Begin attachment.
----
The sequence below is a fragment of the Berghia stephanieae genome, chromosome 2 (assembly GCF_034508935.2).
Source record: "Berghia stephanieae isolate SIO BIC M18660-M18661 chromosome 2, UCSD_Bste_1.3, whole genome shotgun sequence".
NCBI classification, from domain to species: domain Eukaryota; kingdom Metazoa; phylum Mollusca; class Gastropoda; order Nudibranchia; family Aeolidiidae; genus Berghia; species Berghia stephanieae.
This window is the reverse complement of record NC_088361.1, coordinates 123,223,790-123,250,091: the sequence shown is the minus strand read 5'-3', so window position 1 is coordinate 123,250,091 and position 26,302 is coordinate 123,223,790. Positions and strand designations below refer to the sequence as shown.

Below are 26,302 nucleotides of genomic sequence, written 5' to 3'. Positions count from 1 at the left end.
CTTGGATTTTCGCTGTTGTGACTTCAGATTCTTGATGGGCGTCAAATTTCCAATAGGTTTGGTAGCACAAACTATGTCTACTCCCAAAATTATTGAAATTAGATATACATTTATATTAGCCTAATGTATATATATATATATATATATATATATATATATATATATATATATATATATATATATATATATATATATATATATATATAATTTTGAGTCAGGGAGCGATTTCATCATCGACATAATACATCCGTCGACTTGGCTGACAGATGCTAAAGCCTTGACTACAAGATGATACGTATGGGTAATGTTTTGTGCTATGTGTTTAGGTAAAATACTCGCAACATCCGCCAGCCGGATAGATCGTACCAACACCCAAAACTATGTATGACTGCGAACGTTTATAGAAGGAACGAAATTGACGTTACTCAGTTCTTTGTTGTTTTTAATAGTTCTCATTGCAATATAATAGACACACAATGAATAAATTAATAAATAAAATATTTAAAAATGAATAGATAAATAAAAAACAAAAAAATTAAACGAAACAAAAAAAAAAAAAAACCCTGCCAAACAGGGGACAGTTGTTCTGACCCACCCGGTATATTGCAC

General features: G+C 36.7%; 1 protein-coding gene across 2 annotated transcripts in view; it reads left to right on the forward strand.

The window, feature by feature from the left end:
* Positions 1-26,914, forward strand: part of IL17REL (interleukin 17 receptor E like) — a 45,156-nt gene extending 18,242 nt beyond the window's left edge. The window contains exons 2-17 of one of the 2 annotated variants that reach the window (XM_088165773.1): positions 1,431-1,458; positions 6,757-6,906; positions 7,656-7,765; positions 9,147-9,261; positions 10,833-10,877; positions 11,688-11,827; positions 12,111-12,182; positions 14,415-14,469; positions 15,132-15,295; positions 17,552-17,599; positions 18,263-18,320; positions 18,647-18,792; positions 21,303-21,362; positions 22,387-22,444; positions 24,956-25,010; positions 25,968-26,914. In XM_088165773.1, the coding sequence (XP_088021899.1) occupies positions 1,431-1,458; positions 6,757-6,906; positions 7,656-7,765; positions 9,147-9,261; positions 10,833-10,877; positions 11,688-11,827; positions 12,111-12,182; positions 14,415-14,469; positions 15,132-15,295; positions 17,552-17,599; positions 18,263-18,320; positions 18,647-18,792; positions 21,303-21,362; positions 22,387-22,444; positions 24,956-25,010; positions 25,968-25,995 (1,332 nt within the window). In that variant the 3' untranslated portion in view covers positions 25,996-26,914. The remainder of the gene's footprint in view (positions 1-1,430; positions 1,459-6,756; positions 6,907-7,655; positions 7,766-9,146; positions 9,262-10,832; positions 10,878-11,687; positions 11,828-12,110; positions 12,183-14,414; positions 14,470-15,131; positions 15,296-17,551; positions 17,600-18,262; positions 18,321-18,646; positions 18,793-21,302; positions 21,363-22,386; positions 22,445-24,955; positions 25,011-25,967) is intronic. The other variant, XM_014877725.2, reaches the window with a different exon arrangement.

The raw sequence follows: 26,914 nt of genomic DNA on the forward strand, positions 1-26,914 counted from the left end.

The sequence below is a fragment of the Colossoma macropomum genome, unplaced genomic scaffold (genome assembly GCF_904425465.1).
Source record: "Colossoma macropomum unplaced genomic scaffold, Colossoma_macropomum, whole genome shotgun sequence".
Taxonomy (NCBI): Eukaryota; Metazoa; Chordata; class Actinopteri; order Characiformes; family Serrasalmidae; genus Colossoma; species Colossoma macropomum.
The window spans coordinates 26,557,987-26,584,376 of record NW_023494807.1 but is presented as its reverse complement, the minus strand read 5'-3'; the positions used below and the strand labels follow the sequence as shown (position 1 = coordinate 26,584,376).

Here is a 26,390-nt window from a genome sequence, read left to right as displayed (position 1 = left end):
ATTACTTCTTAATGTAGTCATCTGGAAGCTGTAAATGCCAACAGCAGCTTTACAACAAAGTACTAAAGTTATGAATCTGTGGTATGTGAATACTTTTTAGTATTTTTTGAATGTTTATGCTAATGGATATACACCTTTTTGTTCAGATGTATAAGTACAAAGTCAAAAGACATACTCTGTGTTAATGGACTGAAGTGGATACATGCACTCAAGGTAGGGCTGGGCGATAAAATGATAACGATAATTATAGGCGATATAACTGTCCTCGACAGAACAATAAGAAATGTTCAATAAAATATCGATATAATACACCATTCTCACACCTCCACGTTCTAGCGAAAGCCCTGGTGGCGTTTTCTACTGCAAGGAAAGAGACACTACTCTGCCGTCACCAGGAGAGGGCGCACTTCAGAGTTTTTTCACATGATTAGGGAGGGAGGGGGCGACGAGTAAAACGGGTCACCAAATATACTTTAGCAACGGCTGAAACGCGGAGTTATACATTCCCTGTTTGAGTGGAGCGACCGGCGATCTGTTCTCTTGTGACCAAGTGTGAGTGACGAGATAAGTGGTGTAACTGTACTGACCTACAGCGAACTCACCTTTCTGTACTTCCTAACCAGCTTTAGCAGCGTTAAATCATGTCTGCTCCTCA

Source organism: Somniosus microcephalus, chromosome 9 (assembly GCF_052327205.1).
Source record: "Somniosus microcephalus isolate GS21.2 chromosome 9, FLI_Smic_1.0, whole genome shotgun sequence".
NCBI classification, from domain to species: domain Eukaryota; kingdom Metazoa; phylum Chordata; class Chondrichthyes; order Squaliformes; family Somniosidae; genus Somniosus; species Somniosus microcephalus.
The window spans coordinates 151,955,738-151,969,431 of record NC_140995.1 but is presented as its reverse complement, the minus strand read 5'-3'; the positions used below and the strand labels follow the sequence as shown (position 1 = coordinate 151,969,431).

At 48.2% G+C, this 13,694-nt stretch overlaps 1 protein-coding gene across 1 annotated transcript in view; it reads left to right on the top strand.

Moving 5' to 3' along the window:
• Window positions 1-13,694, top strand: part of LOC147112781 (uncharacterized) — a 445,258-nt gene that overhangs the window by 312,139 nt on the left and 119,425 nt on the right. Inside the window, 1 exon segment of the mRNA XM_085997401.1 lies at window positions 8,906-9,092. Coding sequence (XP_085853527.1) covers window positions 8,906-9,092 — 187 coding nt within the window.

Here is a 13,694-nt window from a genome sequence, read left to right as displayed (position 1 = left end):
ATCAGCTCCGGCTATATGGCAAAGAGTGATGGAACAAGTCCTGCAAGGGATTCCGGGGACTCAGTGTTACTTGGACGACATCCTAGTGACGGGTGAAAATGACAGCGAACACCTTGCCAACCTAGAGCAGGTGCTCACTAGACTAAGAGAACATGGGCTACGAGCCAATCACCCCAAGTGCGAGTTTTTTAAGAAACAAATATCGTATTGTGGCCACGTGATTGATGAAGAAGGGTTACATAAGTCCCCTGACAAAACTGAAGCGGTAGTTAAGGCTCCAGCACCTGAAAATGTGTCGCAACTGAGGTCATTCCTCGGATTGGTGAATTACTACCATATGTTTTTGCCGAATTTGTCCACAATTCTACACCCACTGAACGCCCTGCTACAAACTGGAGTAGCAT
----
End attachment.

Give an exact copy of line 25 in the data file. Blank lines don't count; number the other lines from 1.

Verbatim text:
ATCAGCTCCGGCTATATGGCAAAGAGTGATGGAACAAGTCCTGCAAGGGATTCCGGGGACTCAGTGTTACTTGGACGACATCCTAGTGACGGGTGAAAATGACAGCGAACACCTTGCCAACCTAGAGCAGGTGCTCACTAGACTAAGAGAACATGGGCTACGAGCCAATCACCCCAAGTGCGAGTTTTTTAAGAAACAAATATCGTATTGTGGCCACGTGATTGATGAAGAAGGGTTACATAAGTCCCCTGACAAAACTGAAGCGGTAGTTAAGGCTCCAGCACCTGAAAATGTGTCGCAACTGAGGTCATTCCTCGGATTGGTGAATTACTACCATATGTTTTTGCCGAATTTGTCCACAATTCTACACCCACTGAACGCCCTGCTACAAACTGGAGTAGCAT